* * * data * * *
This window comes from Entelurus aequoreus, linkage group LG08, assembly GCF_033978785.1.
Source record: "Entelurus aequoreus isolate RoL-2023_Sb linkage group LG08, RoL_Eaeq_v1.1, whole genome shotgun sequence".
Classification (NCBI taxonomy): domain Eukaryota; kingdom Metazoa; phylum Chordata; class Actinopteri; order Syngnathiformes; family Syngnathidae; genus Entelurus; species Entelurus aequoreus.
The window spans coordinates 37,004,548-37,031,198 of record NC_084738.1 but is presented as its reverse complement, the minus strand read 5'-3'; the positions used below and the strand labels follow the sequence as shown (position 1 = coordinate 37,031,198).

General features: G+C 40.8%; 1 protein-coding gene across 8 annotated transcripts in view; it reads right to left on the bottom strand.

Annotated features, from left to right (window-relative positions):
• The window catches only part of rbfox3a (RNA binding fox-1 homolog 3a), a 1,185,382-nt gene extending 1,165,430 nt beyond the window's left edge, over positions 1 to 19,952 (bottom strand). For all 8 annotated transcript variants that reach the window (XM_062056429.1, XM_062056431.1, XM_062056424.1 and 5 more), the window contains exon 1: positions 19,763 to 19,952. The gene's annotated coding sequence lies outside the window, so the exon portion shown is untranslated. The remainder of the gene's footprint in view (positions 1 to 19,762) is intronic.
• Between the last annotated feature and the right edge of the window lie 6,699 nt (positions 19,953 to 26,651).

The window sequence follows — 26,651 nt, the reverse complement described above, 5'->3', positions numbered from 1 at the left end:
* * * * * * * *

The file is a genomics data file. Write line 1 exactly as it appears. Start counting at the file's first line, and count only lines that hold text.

This window comes from Entelurus aequoreus, linkage group LG08, assembly GCF_033978785.1.